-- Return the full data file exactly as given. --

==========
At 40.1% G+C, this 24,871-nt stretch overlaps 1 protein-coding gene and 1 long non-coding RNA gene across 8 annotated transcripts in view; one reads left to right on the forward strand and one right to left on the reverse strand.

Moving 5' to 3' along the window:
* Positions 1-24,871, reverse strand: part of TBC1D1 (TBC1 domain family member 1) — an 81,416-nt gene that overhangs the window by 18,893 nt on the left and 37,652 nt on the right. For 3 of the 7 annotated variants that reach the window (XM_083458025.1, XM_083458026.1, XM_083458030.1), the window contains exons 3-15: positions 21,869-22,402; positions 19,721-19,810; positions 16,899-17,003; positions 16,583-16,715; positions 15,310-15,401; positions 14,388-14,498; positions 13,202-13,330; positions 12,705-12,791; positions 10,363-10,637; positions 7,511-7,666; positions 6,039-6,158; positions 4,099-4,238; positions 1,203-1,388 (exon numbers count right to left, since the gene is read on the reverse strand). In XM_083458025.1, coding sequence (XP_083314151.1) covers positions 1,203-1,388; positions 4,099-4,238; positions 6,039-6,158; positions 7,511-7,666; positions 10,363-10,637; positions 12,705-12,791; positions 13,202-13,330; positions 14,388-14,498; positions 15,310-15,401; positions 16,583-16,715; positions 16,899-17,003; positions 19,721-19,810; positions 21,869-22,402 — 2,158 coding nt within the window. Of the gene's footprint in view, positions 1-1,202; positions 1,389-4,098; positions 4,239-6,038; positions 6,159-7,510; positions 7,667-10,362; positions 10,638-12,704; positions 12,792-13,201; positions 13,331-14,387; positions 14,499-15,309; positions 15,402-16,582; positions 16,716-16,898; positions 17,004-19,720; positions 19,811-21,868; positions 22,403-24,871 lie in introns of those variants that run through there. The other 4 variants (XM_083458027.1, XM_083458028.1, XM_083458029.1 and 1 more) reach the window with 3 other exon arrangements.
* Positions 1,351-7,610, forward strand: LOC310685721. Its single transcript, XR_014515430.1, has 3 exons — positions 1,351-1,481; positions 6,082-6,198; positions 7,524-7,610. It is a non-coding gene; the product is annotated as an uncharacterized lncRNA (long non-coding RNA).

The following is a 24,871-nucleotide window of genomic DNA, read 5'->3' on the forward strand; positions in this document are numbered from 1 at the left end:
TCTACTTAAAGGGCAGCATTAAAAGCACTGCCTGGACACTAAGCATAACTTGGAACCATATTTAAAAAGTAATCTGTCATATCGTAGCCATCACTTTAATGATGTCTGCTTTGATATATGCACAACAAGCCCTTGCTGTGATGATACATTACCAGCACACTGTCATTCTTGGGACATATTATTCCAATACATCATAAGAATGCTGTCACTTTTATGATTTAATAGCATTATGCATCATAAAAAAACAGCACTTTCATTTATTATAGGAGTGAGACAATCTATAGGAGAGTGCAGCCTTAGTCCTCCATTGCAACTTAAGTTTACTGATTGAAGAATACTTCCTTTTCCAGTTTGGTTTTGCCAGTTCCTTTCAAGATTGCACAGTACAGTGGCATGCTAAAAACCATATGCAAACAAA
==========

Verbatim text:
At 40.1% G+C, this 24,871-nt stretch overlaps 1 protein-coding gene and 1 long non-coding RNA gene across 8 annotated transcripts in view; one reads left to right on the forward strand and one right to left on the reverse strand.

Moving 5' to 3' along the window:
* Positions 1-24,871, reverse strand: part of TBC1D1 (TBC1 domain family member 1) — an 81,416-nt gene that overhangs the window by 18,893 nt on the left and 37,652 nt on the right. For 3 of the 7 annotated variants that reach the window (XM_083458025.1, XM_083458026.1, XM_083458030.1), the window contains exons 3-15: positions 21,869-22,402; positions 19,721-19,810; positions 16,899-17,003; positions 16,583-16,715; positions 15,310-15,401; positions 14,388-14,498; positions 13,202-13,330; positions 12,705-12,791; positions 10,363-10,637; positions 7,511-7,666; positions 6,039-6,158; positions 4,099-4,238; positions 1,203-1,388 (exon numbers count right to left, since the gene is read on the reverse strand). In XM_083458025.1, coding sequence (XP_083314151.1) covers positions 1,203-1,388; positions 4,099-4,238; positions 6,039-6,158; positions 7,511-7,666; positions 10,363-10,637; positions 12,705-12,791; positions 13,202-13,330; positions 14,388-14,498; positions 15,310-15,401; positions 16,583-16,715; positions 16,899-17,003; positions 19,721-19,810; positions 21,869-22,402 — 2,158 coding nt within the window. Of the gene's footprint in view, positions 1-1,202; positions 1,389-4,098; positions 4,239-6,038; positions 6,159-7,510; positions 7,667-10,362; positions 10,638-12,704; positions 12,792-13,201; positions 13,331-14,387; positions 14,499-15,309; positions 15,402-16,582; positions 16,716-16,898; positions 17,004-19,720; positions 19,811-21,868; positions 22,403-24,871 lie in introns of those variants that run through there. The other 4 variants (XM_083458027.1, XM_083458028.1, XM_083458029.1 and 1 more) reach the window with 3 other exon arrangements.
* Positions 1,351-7,610, forward strand: LOC310685721. Its single transcript, XR_014515430.1, has 3 exons — positions 1,351-1,481; positions 6,082-6,198; positions 7,524-7,610. It is a non-coding gene; the product is annotated as an uncharacterized lncRNA (long non-coding RNA).

The following is a 24,871-nucleotide window of genomic DNA, read 5'->3' on the forward strand; positions in this document are numbered from 1 at the left end:
TCTACTTAAAGGGCAGCATTAAAAGCACTGCCTGGACACTAAGCATAACTTGGAACCATATTTAAAAAGTAATCTGTCATATCGTAGCCATCACTTTAATGATGTCTGCTTTGATATATGCACAACAAGCCCTTGCTGTGATGATACATTACCAGCACACTGTCATTCTTGGGACATATTATTCCAATACATCATAAGAATGCTGTCACTTTTATGATTTAATAGCATTATGCATCATAAAAAAACAGCACTTTCATTTATTATAGGAGTGAGACAATCTATAGGAGAGTGCAGCCTTAGTCCTCCATTGCAACTTAAGTTTACTGATTGAAGAATACTTCCTTTTCCAGTTTGGTTTTGCCAGTTCCTTTCAAGATTGCACAGTACAGTGGCATGCTAAAAACCATATGCAAACAAA